Millsap: Everybody knows where my heart is and where I want to be

Atlanta Hawks forward Paul Millsap (4) and guard Dennis Schroder (17) reacts after Milsap scored late in the second half of an NBA basketball game between the Detroit Pistons and Atlanta Hawks on Friday, Dec. 30, 2016, in Atlanta. The Hawks won the game 105-98. (AP Photo/Todd Kirkland)

caption arrowCaption
Atlanta Hawks forward Paul Millsap (4) and guard Dennis Schroder (17) reacts after Milsap scored late in the second half of an NBA basketball game between the Detroit Pistons and Atlanta Hawks on Friday, Dec. 30, 2016, in Atlanta. The Hawks won the game 105-98. (AP Photo/Todd Kirkland)

The Hawks are listening to trade offers.

When an NBA team opens the lines of communication, it takes the first step toward potential roster moves. So maybe the Hawks trade Paul Millsap or Kyle Korver or Thabo Sefolosha. Or maybe not.

The Hawks may be moving in the direction of trading a major piece of the current roster. Millsap is the most likely candidate as the three-time all-star could command a major return between now and the trade deadline on Feb. 23. The power forward had his name mentioned in the rumor mill before the season started, mostly because he can opt out of his contract at the end of the season and become an unrestricted free agent.

For his part, Millsap wants to stay in Atlanta.

“Rumors are rumors,” Millsap said Tuesday before the Hawks departed for a four-game road trip. “I think we know that. Been down this road before. I think we talked at the beginning of the year that it wasn’t going to be the first or the last time. It is what it is. Whatever happens, I think everybody knows where my heart is and where I want to be. But we’ll see what happens. The only thing I can worry about and I can do is to go out there and play my butt off every night and try to get wins for this team.”

And his heart would be here?

“That would be here, yes,” he said.

As much as Millsap would like to stay, the decision is not his at this point. The Hawks have been inconsistent all season after a considerable roster overhaul this summer. They stand at 18-16 only after a winning three straight home games. Some in the organization would like to see another major re-configuration of the roster. Others would not. Those discussions are currently taking place as the organization weighs offers.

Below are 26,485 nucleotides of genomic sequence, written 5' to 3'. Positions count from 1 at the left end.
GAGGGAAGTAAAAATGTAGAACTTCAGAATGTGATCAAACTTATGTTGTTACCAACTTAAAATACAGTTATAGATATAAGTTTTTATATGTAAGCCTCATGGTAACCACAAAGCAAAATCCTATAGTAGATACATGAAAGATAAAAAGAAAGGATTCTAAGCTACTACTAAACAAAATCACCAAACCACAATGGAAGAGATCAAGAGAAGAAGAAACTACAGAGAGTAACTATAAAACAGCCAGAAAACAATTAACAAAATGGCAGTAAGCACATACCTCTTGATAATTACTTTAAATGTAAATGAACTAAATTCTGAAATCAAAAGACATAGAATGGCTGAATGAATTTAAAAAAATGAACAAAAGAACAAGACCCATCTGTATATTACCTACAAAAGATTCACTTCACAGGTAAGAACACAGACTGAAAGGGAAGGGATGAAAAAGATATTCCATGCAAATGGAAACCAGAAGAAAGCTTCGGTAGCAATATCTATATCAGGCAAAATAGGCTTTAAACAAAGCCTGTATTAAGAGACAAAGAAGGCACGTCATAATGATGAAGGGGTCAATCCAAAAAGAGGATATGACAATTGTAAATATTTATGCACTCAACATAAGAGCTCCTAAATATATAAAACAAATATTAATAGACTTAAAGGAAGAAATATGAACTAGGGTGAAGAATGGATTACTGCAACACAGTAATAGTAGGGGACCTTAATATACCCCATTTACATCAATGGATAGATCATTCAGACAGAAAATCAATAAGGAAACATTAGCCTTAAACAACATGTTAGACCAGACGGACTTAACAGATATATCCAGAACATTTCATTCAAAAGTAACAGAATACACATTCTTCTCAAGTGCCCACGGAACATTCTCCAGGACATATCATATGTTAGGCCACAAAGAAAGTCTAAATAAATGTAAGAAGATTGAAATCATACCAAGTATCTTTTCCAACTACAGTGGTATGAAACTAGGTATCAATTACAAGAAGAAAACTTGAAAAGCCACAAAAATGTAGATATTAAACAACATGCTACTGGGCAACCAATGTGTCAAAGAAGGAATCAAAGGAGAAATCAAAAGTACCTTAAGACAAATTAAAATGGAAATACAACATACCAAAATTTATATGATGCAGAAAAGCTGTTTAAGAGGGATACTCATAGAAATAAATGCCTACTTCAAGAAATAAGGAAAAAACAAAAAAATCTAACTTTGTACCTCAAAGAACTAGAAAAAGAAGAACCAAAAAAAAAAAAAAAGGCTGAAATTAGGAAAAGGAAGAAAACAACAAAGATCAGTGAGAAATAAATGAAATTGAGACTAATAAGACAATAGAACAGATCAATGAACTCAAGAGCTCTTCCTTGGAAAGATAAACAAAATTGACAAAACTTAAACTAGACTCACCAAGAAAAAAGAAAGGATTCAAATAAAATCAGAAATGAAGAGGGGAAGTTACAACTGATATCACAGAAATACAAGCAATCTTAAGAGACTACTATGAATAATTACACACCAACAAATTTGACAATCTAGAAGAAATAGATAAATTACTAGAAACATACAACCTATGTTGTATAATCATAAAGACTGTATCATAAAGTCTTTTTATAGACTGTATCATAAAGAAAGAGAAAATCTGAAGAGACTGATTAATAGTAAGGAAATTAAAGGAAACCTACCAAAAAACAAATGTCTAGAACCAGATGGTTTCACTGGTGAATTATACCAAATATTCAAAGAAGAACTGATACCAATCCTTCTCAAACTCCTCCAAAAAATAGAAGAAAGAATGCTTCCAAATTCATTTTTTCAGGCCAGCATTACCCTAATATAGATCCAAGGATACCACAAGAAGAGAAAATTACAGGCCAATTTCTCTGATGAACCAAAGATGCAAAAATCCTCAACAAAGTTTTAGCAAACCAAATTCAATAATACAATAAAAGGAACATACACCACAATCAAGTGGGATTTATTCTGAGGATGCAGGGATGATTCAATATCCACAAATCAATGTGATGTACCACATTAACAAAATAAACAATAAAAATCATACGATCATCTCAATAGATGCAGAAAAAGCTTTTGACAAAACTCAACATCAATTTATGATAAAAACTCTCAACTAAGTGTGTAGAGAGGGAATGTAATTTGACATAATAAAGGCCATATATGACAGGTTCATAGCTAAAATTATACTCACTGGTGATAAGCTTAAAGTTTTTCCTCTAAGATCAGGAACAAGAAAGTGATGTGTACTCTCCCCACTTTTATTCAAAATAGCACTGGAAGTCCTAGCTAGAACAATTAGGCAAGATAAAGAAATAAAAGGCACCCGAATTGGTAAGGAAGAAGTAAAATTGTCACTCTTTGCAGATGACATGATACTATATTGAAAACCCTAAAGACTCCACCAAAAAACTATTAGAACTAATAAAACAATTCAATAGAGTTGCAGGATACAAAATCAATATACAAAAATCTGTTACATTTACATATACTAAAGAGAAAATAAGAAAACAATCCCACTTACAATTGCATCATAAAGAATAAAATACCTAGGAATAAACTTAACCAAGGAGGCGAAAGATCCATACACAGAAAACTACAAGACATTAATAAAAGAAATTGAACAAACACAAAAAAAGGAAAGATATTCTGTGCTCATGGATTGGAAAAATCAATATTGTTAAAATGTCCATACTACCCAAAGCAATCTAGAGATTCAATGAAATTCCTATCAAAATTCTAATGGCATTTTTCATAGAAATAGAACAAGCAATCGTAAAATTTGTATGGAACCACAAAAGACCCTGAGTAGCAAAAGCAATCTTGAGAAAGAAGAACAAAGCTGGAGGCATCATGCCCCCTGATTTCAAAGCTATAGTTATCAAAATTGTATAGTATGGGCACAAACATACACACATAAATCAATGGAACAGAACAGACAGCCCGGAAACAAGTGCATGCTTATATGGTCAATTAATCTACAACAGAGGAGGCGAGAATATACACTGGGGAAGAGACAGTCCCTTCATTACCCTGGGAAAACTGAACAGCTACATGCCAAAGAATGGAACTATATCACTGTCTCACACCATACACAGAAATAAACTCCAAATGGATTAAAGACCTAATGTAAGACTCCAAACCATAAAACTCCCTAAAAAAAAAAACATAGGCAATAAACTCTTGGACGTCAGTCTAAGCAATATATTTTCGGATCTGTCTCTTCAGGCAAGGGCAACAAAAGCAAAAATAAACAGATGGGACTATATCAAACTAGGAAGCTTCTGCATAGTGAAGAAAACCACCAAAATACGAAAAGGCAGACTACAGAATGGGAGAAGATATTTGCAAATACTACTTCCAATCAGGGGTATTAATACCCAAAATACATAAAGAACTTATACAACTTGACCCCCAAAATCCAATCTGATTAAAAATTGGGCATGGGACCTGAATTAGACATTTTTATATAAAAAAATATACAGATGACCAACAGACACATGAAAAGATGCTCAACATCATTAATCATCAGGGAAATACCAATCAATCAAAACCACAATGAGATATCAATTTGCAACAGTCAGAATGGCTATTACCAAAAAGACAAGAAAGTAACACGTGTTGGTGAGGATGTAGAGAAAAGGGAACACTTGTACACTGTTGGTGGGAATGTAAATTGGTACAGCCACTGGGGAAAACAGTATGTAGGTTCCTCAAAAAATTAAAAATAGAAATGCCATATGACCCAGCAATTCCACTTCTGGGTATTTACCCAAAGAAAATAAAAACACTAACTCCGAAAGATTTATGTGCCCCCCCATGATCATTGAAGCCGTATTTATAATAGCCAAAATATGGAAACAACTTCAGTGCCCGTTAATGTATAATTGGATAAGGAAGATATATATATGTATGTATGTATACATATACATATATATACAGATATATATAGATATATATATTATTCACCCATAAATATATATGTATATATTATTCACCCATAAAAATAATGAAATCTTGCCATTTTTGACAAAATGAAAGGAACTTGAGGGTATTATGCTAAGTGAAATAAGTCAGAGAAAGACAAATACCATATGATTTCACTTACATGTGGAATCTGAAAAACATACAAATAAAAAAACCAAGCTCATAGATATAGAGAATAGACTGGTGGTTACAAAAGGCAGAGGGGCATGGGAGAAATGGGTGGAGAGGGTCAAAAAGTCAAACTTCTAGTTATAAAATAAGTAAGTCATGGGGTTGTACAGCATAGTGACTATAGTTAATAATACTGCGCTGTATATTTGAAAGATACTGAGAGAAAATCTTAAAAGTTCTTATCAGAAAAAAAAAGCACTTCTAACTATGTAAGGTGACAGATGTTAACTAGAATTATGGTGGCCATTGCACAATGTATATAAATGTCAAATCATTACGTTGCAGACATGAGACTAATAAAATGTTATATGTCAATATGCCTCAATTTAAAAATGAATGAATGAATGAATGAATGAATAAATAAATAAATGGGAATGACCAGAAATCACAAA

Millsap waits and finds solace on the basketball court.

“I’m human,” Millsap said. “You don’t want to hear things like that. With that being said, I’m also a professional. I’ve been around the league for a while. I know the business of the league. Some stuff, like my mom said, you let it roll off your back like water on a duck’s back. You keep moving on.”

Millsap is one of the top two-way players in the NBA and has been the Hawks best player this season. He leads the team in team in points per game (17.8) and is second in rebounds (8.2), assists (3.7), steals (1.5) and blocks (0.9). In his most recent outing, Millsap had 32 points and 13 rebounds in the Hawks’ 114-112 overtime win over the Spurs Sunday. And he did it while guarding the Spurs’ LaMarcus Aldridge most of the game.

“We are always doing our jobs and working and listening and taking calls and considering how we can do what’s best for our organization,” said Hawks coach Mike Budenholzer, who also serves as the president of basketball operations.

Budenholzer would neither confirm nor deny any possible trade or that a deal was imminent. He also said trade talks have not intensified because of the Hawks’ inconsistent start to the season.

Korver is another player whose name has come up in conversations with other teams.

As with Millsap, Korver knows it is all part of the business of professional basketball.

“The NBA is a great job,” Korver said. “It’s a great job. I wouldn’t have any other job. But living stability is not one of the strengths of this job. You don’t know where you are going to be tomorrow. We don’t get to plan things out. That’s just part of this great job that we get to do.

“Last year there was all this talk and nothing happened. Who knows? We don’t know what’s going on behind closed doors. The Hawks are going to do what is best for them. I feel like we are playing in our groove again. I feel like if we didn’t have the bad road trip out west, we wouldn’t be having this conversation. It’s on us players to go out there and get wins. If you get wins, it takes care of a lot of things.”

About the Author

Editors' Picks